Page 1

© CICO Books


Š CICO Books

the

homemade

home

50 handmade projects to create the perfect home for next to nothing

Sania Pell


Š CICO Books

the

homemade

home

50 handmade projects to create the perfect home for next to nothing

Sania Pell


© CICO Books

contents This book is dedicated with love to my husband Mark, and children Luke and Leila.

Introduction 6

8 THE KITCHEN TABLE Published in 2010 by CICO Books an imprint of Ryland Peters & Small 519 Broadway, 5th Floor, New York NY 10012 20–21 Jockey’s Fields, London WC1R 4BW www.cicobooks.com

Appliquéd table linen 10 Storage jar labels 14

Quick idea: Napkin rings 18 Quick idea: China transfers 20 Quick idea: Teacup plants 22

108 DISPLAY Stitched portraits 110 Flower & leaf art 114 Embroidery hoop pictures 118

10 9 8 7 6 5 4 3 2 1 Text copyright © Sania Pell 2010 Design, photography, and illustration copyright © CICO Books 2010 The author’s moral rights have been asserted. All rights reserved. No part of this publication may be reproduced, stored in a retrieval system, or transmitted in any form or by any means, electronic, mechanical, photocopying, or otherwise, without the prior permission of the publisher. A CIP catalog record for this book is available from the Library of Congress and the British Library. ISBN-13: 978 1 907030 19 2 Printed in China Editor: Alison Wormleighton Design: Barbara Zuñiga Photography: Penny Wincer Illustration: Trina Dalziel and Stephen Dew

24

WINDOW

Linen bulletin board 122

Curtain with pockets & flowers 26

Wired button decorations 126

Butterfly curtains 30

Quick Quick Quick Quick Quick Quick Quick

Embroidered window panel 34 Graphic window shade decoration 38

42 SEATING Appliqué pillow 44 Appliqué throw 48

idea: Illustrated bunting 130 idea: Framed clothing 132 idea: Painted frames 134 idea: Origami-paper bottles 136 idea: Painted bottles 138 idea: Tin can planters 140 idea: Pots & pebbles 142

Stenciled pillows 52 Quirky chair 56

144 GIFTS & OTHER LITTLE THINGS

Deck-chair & footstool covers 60

Sewing bag with fabric corsage 146 Fabric-covered notebooks 150

64 BED

Lavender bags 154

Embellished bed linen 66

Embroidered scarves 158

Decorated cupboard 70

Vintage sweater 162

Lovebird pillows with silk flowers 74

Child’s ribboned skirt 166

Lacy bed runner 78

Sock cats & dog 170

Covered coat hangers 82

Quick Quick Quick Quick Quick Quick

Cowboy-collage chest of drawers 86

Quick idea: Ribbon pulls 90

92 LIGHT Crystal lamp 94

idea: Jewelry revamp 174 idea: Covered buttons 176 idea: Polka-dot patches 178 idea: Wrapped plants 180 idea: Collected treasure 182 idea: Herbal bath salts 184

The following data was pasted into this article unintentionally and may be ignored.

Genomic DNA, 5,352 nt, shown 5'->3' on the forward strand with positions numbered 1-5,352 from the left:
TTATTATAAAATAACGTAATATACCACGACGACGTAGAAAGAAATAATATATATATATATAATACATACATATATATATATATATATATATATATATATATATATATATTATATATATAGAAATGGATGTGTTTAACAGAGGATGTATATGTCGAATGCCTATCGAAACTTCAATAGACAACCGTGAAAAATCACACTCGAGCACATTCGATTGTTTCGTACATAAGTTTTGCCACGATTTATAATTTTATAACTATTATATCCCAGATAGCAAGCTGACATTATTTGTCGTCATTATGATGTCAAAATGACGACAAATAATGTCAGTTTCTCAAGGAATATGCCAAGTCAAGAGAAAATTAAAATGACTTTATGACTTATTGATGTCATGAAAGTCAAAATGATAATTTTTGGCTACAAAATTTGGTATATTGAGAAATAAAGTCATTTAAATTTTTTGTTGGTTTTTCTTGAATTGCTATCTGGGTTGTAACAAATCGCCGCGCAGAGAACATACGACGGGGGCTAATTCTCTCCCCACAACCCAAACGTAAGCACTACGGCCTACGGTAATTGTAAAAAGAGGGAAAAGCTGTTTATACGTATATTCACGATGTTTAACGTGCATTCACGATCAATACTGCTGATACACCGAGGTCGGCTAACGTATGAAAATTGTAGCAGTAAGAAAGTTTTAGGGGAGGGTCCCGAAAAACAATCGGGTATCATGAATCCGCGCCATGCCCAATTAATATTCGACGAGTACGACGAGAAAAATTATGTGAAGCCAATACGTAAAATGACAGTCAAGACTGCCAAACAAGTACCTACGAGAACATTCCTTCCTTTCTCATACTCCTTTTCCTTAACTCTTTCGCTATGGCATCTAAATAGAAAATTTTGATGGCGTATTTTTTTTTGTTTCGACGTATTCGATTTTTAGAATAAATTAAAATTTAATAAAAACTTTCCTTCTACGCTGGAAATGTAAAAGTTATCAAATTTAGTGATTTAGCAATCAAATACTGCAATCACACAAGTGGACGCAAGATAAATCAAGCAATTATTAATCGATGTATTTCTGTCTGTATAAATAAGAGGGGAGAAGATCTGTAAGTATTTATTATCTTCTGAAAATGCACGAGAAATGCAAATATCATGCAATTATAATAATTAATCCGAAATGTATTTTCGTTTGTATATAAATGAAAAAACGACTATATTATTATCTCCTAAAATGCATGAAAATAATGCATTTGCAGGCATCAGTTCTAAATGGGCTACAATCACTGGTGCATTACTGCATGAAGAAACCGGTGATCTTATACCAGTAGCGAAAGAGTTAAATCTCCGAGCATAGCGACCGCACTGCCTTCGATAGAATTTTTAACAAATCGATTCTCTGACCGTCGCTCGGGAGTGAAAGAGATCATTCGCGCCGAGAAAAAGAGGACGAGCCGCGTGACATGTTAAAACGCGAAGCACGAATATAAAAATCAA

Sculptural lamp 98 Creepy-crawly lamp 102

Templates 186

Quick idea: Jar candle holders 106

Index & acknowledgments 192


© CICO Books

contents This book is dedicated with love to my husband Mark, and children Luke and Leila.

Introduction 6

8 THE KITCHEN TABLE Published in 2010 by CICO Books an imprint of Ryland Peters & Small 519 Broadway, 5th Floor, New York NY 10012 20–21 Jockey’s Fields, London WC1R 4BW www.cicobooks.com

Appliquéd table linen 10 Storage jar labels 14

Quick idea: Napkin rings 18 Quick idea: China transfers 20 Quick idea: Teacup plants 22

108 DISPLAY Stitched portraits 110 Flower & leaf art 114 Embroidery hoop pictures 118

10 9 8 7 6 5 4 3 2 1 Text copyright © Sania Pell 2010 Design, photography, and illustration copyright © CICO Books 2010 The author’s moral rights have been asserted. All rights reserved. No part of this publication may be reproduced, stored in a retrieval system, or transmitted in any form or by any means, electronic, mechanical, photocopying, or otherwise, without the prior permission of the publisher. A CIP catalog record for this book is available from the Library of Congress and the British Library. ISBN-13: 978 1 907030 19 2 Printed in China Editor: Alison Wormleighton Design: Barbara Zuñiga Photography: Penny Wincer Illustration: Trina Dalziel and Stephen Dew

24

WINDOW

Linen bulletin board 122

Curtain with pockets & flowers 26

Wired button decorations 126

Butterfly curtains 30

Quick Quick Quick Quick Quick Quick Quick

Embroidered window panel 34 Graphic window shade decoration 38

42 SEATING Appliqué pillow 44 Appliqué throw 48

idea: Illustrated bunting 130 idea: Framed clothing 132 idea: Painted frames 134 idea: Origami-paper bottles 136 idea: Painted bottles 138 idea: Tin can planters 140 idea: Pots & pebbles 142

Stenciled pillows 52 Quirky chair 56

144 GIFTS & OTHER LITTLE THINGS

Deck-chair & footstool covers 60

Sewing bag with fabric corsage 146 Fabric-covered notebooks 150

64 BED

Lavender bags 154

Embellished bed linen 66

Embroidered scarves 158

Decorated cupboard 70

Vintage sweater 162

Lovebird pillows with silk flowers 74

Child’s ribboned skirt 166

Lacy bed runner 78

Sock cats & dog 170

Covered coat hangers 82

Quick Quick Quick Quick Quick Quick

Cowboy-collage chest of drawers 86

Quick idea: Ribbon pulls 90

92 LIGHT Crystal lamp 94

idea: Jewelry revamp 174 idea: Covered buttons 176 idea: Polka-dot patches 178 idea: Wrapped plants 180 idea: Collected treasure 182 idea: Herbal bath salts 184

Sculptural lamp 98 Creepy-crawly lamp 102

Templates 186

Quick idea: Jar candle holders 106

Index & acknowledgments 192


© CICO Books

introduction There is nothing like the feeling you get when someone says how lovely something is that you are wearing, have in your home, or have given as a gift and you can reply, “I made it.” This book is about making it yourself— getting creative, injecting your personality into the objects that surround you, and putting your own individual stamp on your home. It’s not about difficult techniques, skills needed, or hard work, but simply trying things out, having fun, and celebrating the imperfection that comes with making things by hand. Whether you already love making things or you haven’t attempted anything since you were at school, the aim of this book is to inspire you to try. I have created some simple projects that will build the confidence of complete beginners and other projects that are more involved and require a little experience. The great thing is that they can all be made for next to nothing, using hand-me-downs, fabric scraps, leftover paint, junk shop finds, or massproduced items. By being selective in your materials and colors you can create things that cost little but look amazing. Become a magpie. Hoard broken jewelry, pretty buttons and trimmings, and unusual fabric remnants that could perk up a run-of-the-mill item and make it unique. Look out for items like these at thrift stores and flea markets, and snap them up even if you can’t think of a use for them straightaway. My love for making, sewing, and painting began when I was very little. My mother still uses a little felt pincushion that I made when I was six, and a lot of things we have around our own house have been made or customized by my children, my husband, or myself over the years. I hope some of the ideas in this book will help you to create your own special family keepsakes and will serve as a starting point for coming up with your own ideas for creating a wonderful, unique, homemade home.